What is ‘Section 10’ – Criminal law
When a person is charged by the police and they come before the court it can be an extremely daunting experience. The question often raised is what will the Court do in relation to sentencing?
There remains the concern in most people’s minds of what will happen to them if they should be convicted by the court. For many people they will wonder how this may affect them into the future in relation to their reputation in the community, their job, career, immigration and family.
“The courts are aware that the legal and social consequences of being convicted of an offence often extend beyond any penalty imposed by the court”.
Section 10 provides a person with a safety switch where a court can ensure that justice can be served in circumstances where despite a breach of the law, there are extenuating circumstances or the matter is so trivial that punishment does not seem appropriate.
S10 Crimes (Sentencing Procedure) Act 1999, identifies the following three orders which can be made with a court decides not to convict an offender. This was previously known as a Good Behaviour Bond but has now been replaced with a Community Release Order (CRO) since 24 September 2018:-
- S10 (1) (a) – Dismissal of relevant charge/s
- S10 (1) (b) – Discharge the person under a Conditional release order.
- S10 (1) (c) – Discharge the person on condition of participation in an Intervention program.
Section 10 orders can be made with or without conditions by the court.
In deciding whether a court should make a Section 10 order the court will have regard to the following factors:-
- The person’s character, antecedents, age, health and mental condition;
- The trivial nature of the offence;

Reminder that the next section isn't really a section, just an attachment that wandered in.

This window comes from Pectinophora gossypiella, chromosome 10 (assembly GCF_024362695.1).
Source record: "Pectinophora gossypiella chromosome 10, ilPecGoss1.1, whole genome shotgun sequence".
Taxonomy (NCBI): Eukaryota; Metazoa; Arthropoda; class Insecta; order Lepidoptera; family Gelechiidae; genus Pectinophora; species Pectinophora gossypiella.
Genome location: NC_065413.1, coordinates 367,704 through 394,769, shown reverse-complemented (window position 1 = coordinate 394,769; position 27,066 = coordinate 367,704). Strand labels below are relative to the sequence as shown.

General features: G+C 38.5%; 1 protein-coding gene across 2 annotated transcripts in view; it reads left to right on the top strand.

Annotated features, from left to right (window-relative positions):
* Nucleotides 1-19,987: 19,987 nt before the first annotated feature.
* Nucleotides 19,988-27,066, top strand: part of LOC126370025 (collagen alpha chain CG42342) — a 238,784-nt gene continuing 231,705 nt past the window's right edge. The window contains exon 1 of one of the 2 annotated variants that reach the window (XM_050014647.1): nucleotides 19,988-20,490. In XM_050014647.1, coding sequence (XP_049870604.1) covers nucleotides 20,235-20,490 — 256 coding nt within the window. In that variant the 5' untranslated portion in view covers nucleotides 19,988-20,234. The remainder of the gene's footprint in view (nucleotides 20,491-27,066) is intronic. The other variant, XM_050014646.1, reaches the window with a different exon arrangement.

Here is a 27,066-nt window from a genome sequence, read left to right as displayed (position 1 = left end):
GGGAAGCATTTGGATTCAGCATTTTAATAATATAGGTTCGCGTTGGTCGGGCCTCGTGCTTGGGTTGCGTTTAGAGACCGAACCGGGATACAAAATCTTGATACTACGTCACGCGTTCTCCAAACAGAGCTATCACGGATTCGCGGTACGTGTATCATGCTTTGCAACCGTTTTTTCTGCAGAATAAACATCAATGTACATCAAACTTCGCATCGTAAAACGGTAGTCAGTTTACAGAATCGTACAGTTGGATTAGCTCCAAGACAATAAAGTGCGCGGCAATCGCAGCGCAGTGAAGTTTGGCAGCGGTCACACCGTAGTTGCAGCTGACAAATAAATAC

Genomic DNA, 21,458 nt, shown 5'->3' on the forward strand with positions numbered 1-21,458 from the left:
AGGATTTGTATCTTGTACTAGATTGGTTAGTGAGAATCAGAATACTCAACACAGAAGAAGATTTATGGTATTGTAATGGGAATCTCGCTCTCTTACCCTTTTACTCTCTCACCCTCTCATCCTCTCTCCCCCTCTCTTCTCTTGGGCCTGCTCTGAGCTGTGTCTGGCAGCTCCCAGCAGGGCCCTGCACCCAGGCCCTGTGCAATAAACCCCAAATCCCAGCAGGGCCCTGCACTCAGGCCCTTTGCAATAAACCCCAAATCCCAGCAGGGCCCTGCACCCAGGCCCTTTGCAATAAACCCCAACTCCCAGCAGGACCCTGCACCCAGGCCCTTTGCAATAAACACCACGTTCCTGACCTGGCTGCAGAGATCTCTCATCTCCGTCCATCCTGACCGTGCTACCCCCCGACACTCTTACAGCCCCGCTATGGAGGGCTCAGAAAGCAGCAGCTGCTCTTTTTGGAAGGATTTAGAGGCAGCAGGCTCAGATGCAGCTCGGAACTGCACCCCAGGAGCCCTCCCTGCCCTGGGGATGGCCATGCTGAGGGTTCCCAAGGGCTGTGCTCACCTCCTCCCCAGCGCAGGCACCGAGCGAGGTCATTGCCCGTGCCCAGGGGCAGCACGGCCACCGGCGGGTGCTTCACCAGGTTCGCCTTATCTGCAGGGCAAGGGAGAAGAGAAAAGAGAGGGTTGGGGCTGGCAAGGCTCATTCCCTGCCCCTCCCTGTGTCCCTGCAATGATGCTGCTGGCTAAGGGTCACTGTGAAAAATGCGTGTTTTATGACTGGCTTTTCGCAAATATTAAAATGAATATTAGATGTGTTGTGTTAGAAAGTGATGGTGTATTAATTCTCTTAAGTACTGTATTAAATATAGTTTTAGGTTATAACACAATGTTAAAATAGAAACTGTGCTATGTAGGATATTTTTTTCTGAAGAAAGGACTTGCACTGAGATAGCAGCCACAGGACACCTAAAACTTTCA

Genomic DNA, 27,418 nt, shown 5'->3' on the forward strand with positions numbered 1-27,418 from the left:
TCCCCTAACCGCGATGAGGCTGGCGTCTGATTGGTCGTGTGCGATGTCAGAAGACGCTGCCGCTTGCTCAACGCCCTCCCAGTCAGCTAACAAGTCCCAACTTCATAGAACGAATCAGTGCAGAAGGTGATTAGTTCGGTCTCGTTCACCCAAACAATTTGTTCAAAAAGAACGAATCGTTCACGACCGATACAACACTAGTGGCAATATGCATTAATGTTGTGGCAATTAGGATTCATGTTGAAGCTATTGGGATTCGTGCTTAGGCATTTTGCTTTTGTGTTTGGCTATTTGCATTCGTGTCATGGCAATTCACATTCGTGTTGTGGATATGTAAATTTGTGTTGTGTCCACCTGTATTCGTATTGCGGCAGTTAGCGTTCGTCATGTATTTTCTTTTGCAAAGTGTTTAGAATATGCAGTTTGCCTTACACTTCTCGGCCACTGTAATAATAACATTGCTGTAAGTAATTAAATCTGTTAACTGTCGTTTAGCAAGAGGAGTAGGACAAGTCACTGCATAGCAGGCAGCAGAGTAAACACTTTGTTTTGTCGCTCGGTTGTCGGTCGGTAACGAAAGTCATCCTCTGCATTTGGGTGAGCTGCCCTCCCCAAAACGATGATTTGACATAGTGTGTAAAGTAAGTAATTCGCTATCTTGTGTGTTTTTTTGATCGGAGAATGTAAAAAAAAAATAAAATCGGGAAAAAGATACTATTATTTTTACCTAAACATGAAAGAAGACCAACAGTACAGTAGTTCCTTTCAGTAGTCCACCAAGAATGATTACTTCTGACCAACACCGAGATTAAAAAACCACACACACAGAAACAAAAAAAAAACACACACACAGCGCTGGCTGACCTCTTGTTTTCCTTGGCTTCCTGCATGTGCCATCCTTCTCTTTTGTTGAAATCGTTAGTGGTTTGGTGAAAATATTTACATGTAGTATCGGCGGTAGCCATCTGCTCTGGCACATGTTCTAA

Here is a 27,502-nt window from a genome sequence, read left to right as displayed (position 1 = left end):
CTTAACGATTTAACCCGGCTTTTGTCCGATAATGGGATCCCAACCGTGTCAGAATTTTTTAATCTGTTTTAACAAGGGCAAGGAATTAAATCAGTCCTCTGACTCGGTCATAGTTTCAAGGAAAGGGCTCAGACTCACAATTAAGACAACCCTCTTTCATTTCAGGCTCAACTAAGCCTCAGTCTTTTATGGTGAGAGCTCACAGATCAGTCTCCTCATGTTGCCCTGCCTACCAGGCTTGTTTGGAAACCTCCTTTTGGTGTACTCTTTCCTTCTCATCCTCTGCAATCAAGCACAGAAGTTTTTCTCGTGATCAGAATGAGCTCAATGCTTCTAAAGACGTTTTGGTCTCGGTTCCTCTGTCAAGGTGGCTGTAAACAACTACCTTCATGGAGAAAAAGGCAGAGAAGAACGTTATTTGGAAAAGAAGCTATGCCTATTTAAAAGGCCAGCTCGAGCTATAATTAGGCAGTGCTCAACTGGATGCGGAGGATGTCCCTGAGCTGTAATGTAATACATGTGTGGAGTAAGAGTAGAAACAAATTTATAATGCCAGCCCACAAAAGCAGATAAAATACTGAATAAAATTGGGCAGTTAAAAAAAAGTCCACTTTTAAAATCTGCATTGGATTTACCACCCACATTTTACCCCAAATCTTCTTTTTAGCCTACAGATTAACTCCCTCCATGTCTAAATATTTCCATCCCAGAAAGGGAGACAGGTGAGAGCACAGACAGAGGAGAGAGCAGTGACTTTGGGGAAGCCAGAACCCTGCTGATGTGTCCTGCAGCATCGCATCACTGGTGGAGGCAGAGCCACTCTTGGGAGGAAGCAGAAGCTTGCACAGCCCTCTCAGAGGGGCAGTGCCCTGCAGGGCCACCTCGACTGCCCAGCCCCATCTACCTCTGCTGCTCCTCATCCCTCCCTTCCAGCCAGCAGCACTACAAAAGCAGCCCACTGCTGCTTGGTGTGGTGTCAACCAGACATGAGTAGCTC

- The extenuating circumstances in which the offence was committed;
- Any other matter that the court thinks proper to consider
An example of extenuating circumstances which may justify an order under S10 may be where a person is suddenly compelled in an emergency situation to drive someone to hospital.
The main people who benefit from the court imposing a Section 10 are ‘first offenders’. This allows people who have never previously committed an offence and been before the court to have a second chance to maintain their reputation and good character.
A Section 10 can also be considered by the court for people in the community who suffer from a mental health condition. The court can consider a person’s mental health at the time of sentencing. This is different to a Section 32, where a person may ask the court to consider the reasons for offending were due to a mental health condition. A person in those circumstances may ask the court to consider dealing with the matter under the Mental Health Act as opposed to under the criminal law act.
Whilst the criteria a court may consider in giving a person a Section 10, is the trivial nature of the offence, it can also consider it for offences which are not considered trivial. Although the chances of obtaining a Section 10 order decrease when the offence is more serious.
For example a Section 10 will rarely be given to a person before the court on a High Range Drink driving offence.
At the same time in a matter of Affray, the court has given in certain circumstances a Section 10 to an offender.
Section 10 – Driving Offenses
A section 10 can also be important for you when it comes to retaining your driver’s licence.
As if you are able to have the court give you a Section 10, RMS cannot record demerit points against you in respect of the offence.
This can mean the difference between retaining your job or losing it for many people.
There does remain a restriction on the court’s power to make an Order under S10, where the person has had the benefit of one in the previous five (5) years.
There are also some exclusions which apply as well depending on the type of traffic matter before the courts.
Obtain legal advice
If you are uncertain whether you would be eligible or how to go about obtaining a Section 10, you should contact us for a free initial appointment.
As qualified and experienced lawyers we have over 20 years experience of representing clients at court.
We have an excellent record of achieving Section 10 – non convictions for our clients.